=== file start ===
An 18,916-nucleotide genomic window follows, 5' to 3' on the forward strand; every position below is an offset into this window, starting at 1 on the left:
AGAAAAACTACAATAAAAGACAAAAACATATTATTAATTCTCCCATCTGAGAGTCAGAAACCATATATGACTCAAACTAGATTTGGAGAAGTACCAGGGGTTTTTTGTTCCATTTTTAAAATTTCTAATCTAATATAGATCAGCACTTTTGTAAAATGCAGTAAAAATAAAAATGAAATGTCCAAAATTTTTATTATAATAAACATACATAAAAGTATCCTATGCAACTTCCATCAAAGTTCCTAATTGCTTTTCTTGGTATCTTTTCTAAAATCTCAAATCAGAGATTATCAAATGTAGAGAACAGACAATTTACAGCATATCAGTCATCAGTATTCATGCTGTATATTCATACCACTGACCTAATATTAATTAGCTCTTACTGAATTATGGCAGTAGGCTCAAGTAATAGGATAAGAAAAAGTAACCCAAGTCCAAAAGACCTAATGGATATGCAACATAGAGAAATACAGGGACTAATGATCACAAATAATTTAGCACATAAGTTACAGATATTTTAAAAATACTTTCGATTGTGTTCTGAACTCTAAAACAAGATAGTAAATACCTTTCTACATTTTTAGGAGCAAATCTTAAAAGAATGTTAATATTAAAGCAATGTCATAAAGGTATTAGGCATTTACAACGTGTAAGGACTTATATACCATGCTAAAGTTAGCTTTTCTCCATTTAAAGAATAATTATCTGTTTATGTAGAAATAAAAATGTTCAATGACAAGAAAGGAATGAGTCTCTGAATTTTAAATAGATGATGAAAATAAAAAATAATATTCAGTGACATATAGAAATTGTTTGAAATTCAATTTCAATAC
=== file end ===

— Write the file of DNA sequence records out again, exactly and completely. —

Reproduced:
An 18,916-nucleotide genomic window follows, 5' to 3' on the forward strand; every position below is an offset into this window, starting at 1 on the left:
AGAAAAACTACAATAAAAGACAAAAACATATTATTAATTCTCCCATCTGAGAGTCAGAAACCATATATGACTCAAACTAGATTTGGAGAAGTACCAGGGGTTTTTTGTTCCATTTTTAAAATTTCTAATCTAATATAGATCAGCACTTTTGTAAAATGCAGTAAAAATAAAAATGAAATGTCCAAAATTTTTATTATAATAAACATACATAAAAGTATCCTATGCAACTTCCATCAAAGTTCCTAATTGCTTTTCTTGGTATCTTTTCTAAAATCTCAAATCAGAGATTATCAAATGTAGAGAACAGACAATTTACAGCATATCAGTCATCAGTATTCATGCTGTATATTCATACCACTGACCTAATATTAATTAGCTCTTACTGAATTATGGCAGTAGGCTCAAGTAATAGGATAAGAAAAAGTAACCCAAGTCCAAAAGACCTAATGGATATGCAACATAGAGAAATACAGGGACTAATGATCACAAATAATTTAGCACATAAGTTACAGATATTTTAAAAATACTTTCGATTGTGTTCTGAACTCTAAAACAAGATAGTAAATACCTTTCTACATTTTTAGGAGCAAATCTTAAAAGAATGTTAATATTAAAGCAATGTCATAAAGGTATTAGGCATTTACAACGTGTAAGGACTTATATACCATGCTAAAGTTAGCTTTTCTCCATTTAAAGAATAATTATCTGTTTATGTAGAAATAAAAATGTTCAATGACAAGAAAGGAATGAGTCTCTGAATTTTAAATAGATGATGAAAATAAAAAATAATATTCAGTGACATATAGAAATTGTTTGAAATTCAATTTCAATAC